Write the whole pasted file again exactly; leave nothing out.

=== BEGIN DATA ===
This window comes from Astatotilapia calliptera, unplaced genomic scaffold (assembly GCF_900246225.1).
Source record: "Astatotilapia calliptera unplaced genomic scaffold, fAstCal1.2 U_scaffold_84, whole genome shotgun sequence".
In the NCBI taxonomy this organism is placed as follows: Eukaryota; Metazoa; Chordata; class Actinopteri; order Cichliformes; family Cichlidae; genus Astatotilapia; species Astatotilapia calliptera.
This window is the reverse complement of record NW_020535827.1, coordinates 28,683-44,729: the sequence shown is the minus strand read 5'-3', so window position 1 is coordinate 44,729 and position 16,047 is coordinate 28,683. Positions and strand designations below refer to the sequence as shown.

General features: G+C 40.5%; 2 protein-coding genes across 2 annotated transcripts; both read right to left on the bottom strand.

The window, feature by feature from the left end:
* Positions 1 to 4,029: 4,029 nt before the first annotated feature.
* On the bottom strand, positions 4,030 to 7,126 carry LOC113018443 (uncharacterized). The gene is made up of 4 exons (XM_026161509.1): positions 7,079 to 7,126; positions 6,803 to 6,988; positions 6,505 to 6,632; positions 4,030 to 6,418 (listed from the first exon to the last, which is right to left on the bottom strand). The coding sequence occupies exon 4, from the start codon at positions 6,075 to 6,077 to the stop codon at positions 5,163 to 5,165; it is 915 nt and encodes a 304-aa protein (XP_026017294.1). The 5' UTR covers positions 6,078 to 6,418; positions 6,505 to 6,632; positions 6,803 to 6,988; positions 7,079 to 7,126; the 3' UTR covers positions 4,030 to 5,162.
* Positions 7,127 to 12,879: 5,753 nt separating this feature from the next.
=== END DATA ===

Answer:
This window comes from Astatotilapia calliptera, unplaced genomic scaffold (assembly GCF_900246225.1).
Source record: "Astatotilapia calliptera unplaced genomic scaffold, fAstCal1.2 U_scaffold_84, whole genome shotgun sequence".
In the NCBI taxonomy this organism is placed as follows: Eukaryota; Metazoa; Chordata; class Actinopteri; order Cichliformes; family Cichlidae; genus Astatotilapia; species Astatotilapia calliptera.
This window is the reverse complement of record NW_020535827.1, coordinates 28,683-44,729: the sequence shown is the minus strand read 5'-3', so window position 1 is coordinate 44,729 and position 16,047 is coordinate 28,683. Positions and strand designations below refer to the sequence as shown.

General features: G+C 40.5%; 2 protein-coding genes across 2 annotated transcripts; both read right to left on the bottom strand.

The window, feature by feature from the left end:
* Positions 1 to 4,029: 4,029 nt before the first annotated feature.
* On the bottom strand, positions 4,030 to 7,126 carry LOC113018443 (uncharacterized). The gene is made up of 4 exons (XM_026161509.1): positions 7,079 to 7,126; positions 6,803 to 6,988; positions 6,505 to 6,632; positions 4,030 to 6,418 (listed from the first exon to the last, which is right to left on the bottom strand). The coding sequence occupies exon 4, from the start codon at positions 6,075 to 6,077 to the stop codon at positions 5,163 to 5,165; it is 915 nt and encodes a 304-aa protein (XP_026017294.1). The 5' UTR covers positions 6,078 to 6,418; positions 6,505 to 6,632; positions 6,803 to 6,988; positions 7,079 to 7,126; the 3' UTR covers positions 4,030 to 5,162.
* Positions 7,127 to 12,879: 5,753 nt separating this feature from the next.